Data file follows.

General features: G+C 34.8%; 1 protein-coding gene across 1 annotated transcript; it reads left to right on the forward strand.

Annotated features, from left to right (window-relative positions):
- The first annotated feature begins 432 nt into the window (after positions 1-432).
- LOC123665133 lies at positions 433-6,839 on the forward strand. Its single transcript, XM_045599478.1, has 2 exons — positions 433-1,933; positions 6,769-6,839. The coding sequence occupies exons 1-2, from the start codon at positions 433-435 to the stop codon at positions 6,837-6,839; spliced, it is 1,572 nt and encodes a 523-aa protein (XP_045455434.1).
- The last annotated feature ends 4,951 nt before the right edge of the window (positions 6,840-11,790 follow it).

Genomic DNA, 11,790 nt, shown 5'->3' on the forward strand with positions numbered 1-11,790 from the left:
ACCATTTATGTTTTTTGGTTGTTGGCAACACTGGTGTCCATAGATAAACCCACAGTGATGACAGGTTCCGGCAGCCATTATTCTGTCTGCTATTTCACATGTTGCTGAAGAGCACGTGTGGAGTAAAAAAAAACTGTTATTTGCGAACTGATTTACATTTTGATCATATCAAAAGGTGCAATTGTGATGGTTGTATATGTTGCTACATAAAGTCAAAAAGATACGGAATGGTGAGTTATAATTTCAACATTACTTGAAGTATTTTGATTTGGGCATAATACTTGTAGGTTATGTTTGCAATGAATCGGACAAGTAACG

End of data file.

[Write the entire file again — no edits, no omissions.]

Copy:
General features: G+C 34.8%; 1 protein-coding gene across 1 annotated transcript; it reads left to right on the forward strand.

Annotated features, from left to right (window-relative positions):
- The first annotated feature begins 432 nt into the window (after positions 1-432).
- LOC123665133 lies at positions 433-6,839 on the forward strand. Its single transcript, XM_045599478.1, has 2 exons — positions 433-1,933; positions 6,769-6,839. The coding sequence occupies exons 1-2, from the start codon at positions 433-435 to the stop codon at positions 6,837-6,839; spliced, it is 1,572 nt and encodes a 523-aa protein (XP_045455434.1).
- The last annotated feature ends 4,951 nt before the right edge of the window (positions 6,840-11,790 follow it).

Genomic DNA, 11,790 nt, shown 5'->3' on the forward strand with positions numbered 1-11,790 from the left:
ACCATTTATGTTTTTTGGTTGTTGGCAACACTGGTGTCCATAGATAAACCCACAGTGATGACAGGTTCCGGCAGCCATTATTCTGTCTGCTATTTCACATGTTGCTGAAGAGCACGTGTGGAGTAAAAAAAAACTGTTATTTGCGAACTGATTTACATTTTGATCATATCAAAAGGTGCAATTGTGATGGTTGTATATGTTGCTACATAAAGTCAAAAAGATACGGAATGGTGAGTTATAATTTCAACATTACTTGAAGTATTTTGATTTGGGCATAATACTTGTAGGTTATGTTTGCAATGAATCGGACAAGTAACG